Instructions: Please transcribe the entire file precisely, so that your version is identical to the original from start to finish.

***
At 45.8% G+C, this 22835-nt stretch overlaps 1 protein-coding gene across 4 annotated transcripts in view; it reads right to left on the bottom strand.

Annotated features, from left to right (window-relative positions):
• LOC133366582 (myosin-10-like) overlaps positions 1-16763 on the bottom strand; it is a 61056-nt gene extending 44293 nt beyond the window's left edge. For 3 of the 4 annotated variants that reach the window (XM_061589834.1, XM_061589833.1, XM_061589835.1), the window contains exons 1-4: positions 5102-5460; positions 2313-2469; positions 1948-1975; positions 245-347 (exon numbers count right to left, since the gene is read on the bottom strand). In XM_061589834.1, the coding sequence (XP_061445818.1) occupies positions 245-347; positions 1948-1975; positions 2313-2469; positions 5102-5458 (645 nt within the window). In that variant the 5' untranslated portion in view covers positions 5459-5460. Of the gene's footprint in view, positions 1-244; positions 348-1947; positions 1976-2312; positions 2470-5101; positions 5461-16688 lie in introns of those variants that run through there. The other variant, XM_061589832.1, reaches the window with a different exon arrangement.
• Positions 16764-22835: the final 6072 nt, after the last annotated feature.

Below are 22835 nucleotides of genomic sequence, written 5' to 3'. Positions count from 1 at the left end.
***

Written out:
At 45.8% G+C, this 22835-nt stretch overlaps 1 protein-coding gene across 4 annotated transcripts in view; it reads right to left on the bottom strand.

Annotated features, from left to right (window-relative positions):
• LOC133366582 (myosin-10-like) overlaps positions 1-16763 on the bottom strand; it is a 61056-nt gene extending 44293 nt beyond the window's left edge. For 3 of the 4 annotated variants that reach the window (XM_061589834.1, XM_061589833.1, XM_061589835.1), the window contains exons 1-4: positions 5102-5460; positions 2313-2469; positions 1948-1975; positions 245-347 (exon numbers count right to left, since the gene is read on the bottom strand). In XM_061589834.1, the coding sequence (XP_061445818.1) occupies positions 245-347; positions 1948-1975; positions 2313-2469; positions 5102-5458 (645 nt within the window). In that variant the 5' untranslated portion in view covers positions 5459-5460. Of the gene's footprint in view, positions 1-244; positions 348-1947; positions 1976-2312; positions 2470-5101; positions 5461-16688 lie in introns of those variants that run through there. The other variant, XM_061589832.1, reaches the window with a different exon arrangement.
• Positions 16764-22835: the final 6072 nt, after the last annotated feature.

Below are 22835 nucleotides of genomic sequence, written 5' to 3'. Positions count from 1 at the left end.